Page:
Exotic Epiphytes on Tree Ferns in Cibodas Botanical Gardens: The Importance of Light Preferences and Host Characteristics

Decky Indrawan Junaedi, Taufikurrahman Nasution

Abstract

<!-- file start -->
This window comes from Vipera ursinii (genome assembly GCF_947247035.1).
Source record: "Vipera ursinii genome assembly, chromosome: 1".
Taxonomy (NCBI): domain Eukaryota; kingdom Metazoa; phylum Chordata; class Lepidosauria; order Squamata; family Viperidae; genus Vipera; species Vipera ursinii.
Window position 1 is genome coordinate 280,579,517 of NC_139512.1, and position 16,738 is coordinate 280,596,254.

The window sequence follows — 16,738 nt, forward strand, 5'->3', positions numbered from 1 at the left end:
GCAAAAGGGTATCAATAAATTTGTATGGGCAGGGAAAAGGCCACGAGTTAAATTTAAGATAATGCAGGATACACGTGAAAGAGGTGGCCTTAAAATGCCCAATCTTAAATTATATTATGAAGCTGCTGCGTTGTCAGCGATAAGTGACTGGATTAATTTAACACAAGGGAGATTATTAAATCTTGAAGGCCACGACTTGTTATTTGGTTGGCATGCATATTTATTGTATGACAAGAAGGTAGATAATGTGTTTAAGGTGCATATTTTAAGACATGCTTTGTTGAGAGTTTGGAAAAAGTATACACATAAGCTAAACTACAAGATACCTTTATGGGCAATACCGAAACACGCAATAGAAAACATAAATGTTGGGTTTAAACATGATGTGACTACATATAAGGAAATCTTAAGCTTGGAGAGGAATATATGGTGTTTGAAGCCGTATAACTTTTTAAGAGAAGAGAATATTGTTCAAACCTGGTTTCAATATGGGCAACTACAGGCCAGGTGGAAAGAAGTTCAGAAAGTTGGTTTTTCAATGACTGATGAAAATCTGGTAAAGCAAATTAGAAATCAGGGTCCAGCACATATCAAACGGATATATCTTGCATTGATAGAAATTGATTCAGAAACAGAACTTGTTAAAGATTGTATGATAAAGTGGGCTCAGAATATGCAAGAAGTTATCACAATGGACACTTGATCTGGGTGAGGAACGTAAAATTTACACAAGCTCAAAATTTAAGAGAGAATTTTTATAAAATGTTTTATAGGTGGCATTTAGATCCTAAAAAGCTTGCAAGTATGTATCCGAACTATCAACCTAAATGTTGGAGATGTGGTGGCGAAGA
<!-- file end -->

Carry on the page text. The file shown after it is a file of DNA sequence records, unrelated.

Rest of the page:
The study of exotic epiphytes on tree ferns is relatively scarce. Biological invasion of exotic epiphytes may imply negative consequences to native epiphytes and tree ferns, which are important components in tropical mountainous rainforest ecosystems. This study surveyed exotic epiphytes on tree ferns in Cibodas Botanical Gardens (CBG) and adjacent forests next to CBG. The objectives of this study are: a) to conduct inventory study of exotic epiphyte species on tree ferns, b) to examine how different these exotic epiphytes from each other based on their micro-climate preferences, c) to conduct invasive risk assessment of those exotic epiphytes, and d) to model the effect of environmental factors and host (tree ferns) characteristics to the occurrence of exotic epiphytes on tree ferns. We conducted multi-dimensional analysis to examine how different these exotic epiphytes based on their micro-climate parameters. We used Weed Risk Assessment (WRA) framework to estimate the invasion risks of surveyed exotic epiphytes. We performed Bayesian logistic regression to test the correlation between environmental and host characteristics and the occurrence probability of exotics epiphytes on tree ferns. We found 13 exotic epiphyte species on two native tree ferns species (Cyathea junghuhniana and Cyathea contaminans). Multidimensional analysis showed that Axonopus compressus is very different from other exotic epiphytes due to its environmental preferences. Ageratina riparia and Clidemia hirta were exotic epiphytes with the highest invasion risks. Therefore, we suggested that A. riparia and C. hirta are more likely to become invasive and may contribute significant impacts to native ecosystems. Lastly, the presence of Austroeupatorium inulaefolium as exotic epiphytes in tree ferns negatively correlated with the host height. Further study is needed to incorporate biological traits of the exotic epiphytes and more specific environmental parameters such as light chromatic quality in to the exotic epiphyte occurrence model. This study provides evidence for the existences of exotic epiphytes on tree ferns. The result of this study may also indicate that host characteristics and micro-climate factors could play important roles to inhibit the occurrence of exotic epiphytes on tree ferns.